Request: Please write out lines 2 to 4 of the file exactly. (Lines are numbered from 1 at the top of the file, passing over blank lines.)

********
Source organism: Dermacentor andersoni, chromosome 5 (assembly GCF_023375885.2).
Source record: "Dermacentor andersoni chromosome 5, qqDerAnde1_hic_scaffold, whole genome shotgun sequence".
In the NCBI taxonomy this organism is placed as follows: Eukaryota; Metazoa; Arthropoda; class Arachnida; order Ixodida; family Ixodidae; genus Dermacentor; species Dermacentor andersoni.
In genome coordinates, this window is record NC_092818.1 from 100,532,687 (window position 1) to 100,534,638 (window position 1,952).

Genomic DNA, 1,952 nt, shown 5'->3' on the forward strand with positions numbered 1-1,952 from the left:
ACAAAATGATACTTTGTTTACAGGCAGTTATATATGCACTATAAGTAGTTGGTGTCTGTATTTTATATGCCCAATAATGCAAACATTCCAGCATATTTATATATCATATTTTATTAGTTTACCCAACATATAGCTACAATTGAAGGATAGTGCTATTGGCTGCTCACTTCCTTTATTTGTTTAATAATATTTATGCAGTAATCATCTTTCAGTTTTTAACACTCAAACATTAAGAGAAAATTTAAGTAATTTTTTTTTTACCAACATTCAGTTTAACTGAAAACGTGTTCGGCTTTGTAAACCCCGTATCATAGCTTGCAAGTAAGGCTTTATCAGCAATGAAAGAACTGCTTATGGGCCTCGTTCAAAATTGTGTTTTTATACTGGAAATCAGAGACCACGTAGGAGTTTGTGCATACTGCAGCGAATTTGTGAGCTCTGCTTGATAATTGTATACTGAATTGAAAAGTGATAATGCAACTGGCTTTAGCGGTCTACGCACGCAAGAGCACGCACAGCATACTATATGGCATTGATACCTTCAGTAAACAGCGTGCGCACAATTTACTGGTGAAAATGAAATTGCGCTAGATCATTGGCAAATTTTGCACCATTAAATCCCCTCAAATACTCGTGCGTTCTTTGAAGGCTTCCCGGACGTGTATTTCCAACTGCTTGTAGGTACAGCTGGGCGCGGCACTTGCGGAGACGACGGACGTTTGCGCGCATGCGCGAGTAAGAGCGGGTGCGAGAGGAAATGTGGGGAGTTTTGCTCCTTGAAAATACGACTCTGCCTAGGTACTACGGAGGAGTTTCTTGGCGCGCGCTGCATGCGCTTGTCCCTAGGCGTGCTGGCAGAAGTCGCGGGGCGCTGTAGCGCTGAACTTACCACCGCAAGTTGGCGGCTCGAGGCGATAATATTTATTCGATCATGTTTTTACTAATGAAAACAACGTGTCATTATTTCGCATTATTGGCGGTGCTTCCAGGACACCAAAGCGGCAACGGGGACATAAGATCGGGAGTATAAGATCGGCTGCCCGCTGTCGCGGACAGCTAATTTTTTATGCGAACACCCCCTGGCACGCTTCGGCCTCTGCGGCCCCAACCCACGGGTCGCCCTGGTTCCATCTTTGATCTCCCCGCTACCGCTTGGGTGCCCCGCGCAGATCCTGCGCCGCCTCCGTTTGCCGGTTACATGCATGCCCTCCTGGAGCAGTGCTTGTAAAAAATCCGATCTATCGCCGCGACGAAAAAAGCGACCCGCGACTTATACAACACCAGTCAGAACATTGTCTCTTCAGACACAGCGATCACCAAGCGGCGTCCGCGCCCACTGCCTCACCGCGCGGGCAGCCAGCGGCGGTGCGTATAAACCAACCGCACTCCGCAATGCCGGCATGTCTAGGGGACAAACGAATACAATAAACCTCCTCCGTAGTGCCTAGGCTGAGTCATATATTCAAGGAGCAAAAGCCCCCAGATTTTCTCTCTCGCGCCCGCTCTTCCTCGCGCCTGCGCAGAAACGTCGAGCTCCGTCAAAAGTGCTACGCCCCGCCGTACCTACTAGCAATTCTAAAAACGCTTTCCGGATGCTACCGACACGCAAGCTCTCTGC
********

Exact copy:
Source record: "Dermacentor andersoni chromosome 5, qqDerAnde1_hic_scaffold, whole genome shotgun sequence".
In the NCBI taxonomy this organism is placed as follows: Eukaryota; Metazoa; Arthropoda; class Arachnida; order Ixodida; family Ixodidae; genus Dermacentor; species Dermacentor andersoni.
In genome coordinates, this window is record NC_092818.1 from 100,532,687 (window position 1) to 100,534,638 (window position 1,952).